Barrie’s life is seemingly normal: a dog, a farm, supportive nearby family. But she has a secret. A decade’s old, magical secret seems to be well in control until a baby washes up on the nearby shore, government men show up looking for anything out of the ordinary, and her estranged husband returns as if no time has passed at all. The aftermath of the Second World War has everyone on edge but the series of stranger and stranger events threaten to derail the life that Barrie has created for herself in what was once a sleepy town.
A love story unlike any other I have read, Ebony Roberts’ memoir gets vulnerable as she shares how she fell in love with Shaka Senghor during the last four years of his nineteen year prison sentence. The title alludes to the end of the romantic relationship, and her story highlights how it feels to love someone who is incarcerated as well how difficult it is for their relationship to flourish and readjust outside prison. We often forget the other victims of the legal system are family members who take care of those who are imprisoned.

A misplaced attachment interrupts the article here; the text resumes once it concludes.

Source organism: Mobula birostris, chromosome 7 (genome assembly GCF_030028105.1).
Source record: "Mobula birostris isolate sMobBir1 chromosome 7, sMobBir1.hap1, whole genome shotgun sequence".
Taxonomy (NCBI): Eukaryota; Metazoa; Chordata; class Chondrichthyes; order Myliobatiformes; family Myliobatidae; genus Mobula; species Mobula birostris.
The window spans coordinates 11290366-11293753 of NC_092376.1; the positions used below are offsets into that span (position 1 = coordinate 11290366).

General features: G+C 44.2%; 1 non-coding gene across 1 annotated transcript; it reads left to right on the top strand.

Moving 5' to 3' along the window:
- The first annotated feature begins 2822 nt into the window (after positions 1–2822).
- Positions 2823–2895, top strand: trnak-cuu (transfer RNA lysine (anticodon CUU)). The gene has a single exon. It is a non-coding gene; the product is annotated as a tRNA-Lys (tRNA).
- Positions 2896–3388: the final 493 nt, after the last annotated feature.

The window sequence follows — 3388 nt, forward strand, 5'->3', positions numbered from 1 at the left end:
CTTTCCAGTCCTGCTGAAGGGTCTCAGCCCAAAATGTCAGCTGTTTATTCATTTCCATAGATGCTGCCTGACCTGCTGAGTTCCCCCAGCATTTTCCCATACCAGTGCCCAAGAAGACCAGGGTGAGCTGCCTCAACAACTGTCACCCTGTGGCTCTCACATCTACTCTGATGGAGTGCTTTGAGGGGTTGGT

Many people know of Elaine Welteroth’s work with Teen Vogue and of her lucky white boots, I was elated to find out she has written a memoir. Because she was the youngest editor-in-chief of Teen Vogue and the first African American director of beauty and health at Condé Nast, I thought I would fall into a book that was full of advice on how she became just that. But this book is the opposite. Instead of writing an advice book, she has been honest about her career and how hard it was being a FOD (first, only, different) in her industry and what happens when you make it to the top.